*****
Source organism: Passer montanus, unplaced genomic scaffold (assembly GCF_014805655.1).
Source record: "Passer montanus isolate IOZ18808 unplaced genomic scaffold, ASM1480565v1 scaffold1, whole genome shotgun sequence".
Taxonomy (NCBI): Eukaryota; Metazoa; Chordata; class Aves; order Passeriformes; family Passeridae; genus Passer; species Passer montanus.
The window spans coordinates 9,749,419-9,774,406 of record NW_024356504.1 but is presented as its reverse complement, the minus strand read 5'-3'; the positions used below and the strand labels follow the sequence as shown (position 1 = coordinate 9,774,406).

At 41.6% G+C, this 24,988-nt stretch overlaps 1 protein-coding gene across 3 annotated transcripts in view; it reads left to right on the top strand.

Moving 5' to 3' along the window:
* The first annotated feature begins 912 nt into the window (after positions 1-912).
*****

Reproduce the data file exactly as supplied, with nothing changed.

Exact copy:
Source organism: Passer montanus, unplaced genomic scaffold (assembly GCF_014805655.1).
Source record: "Passer montanus isolate IOZ18808 unplaced genomic scaffold, ASM1480565v1 scaffold1, whole genome shotgun sequence".
Taxonomy (NCBI): Eukaryota; Metazoa; Chordata; class Aves; order Passeriformes; family Passeridae; genus Passer; species Passer montanus.
The window spans coordinates 9,749,419-9,774,406 of record NW_024356504.1 but is presented as its reverse complement, the minus strand read 5'-3'; the positions used below and the strand labels follow the sequence as shown (position 1 = coordinate 9,774,406).

At 41.6% G+C, this 24,988-nt stretch overlaps 1 protein-coding gene across 3 annotated transcripts in view; it reads left to right on the top strand.

Moving 5' to 3' along the window:
* The first annotated feature begins 912 nt into the window (after positions 1-912).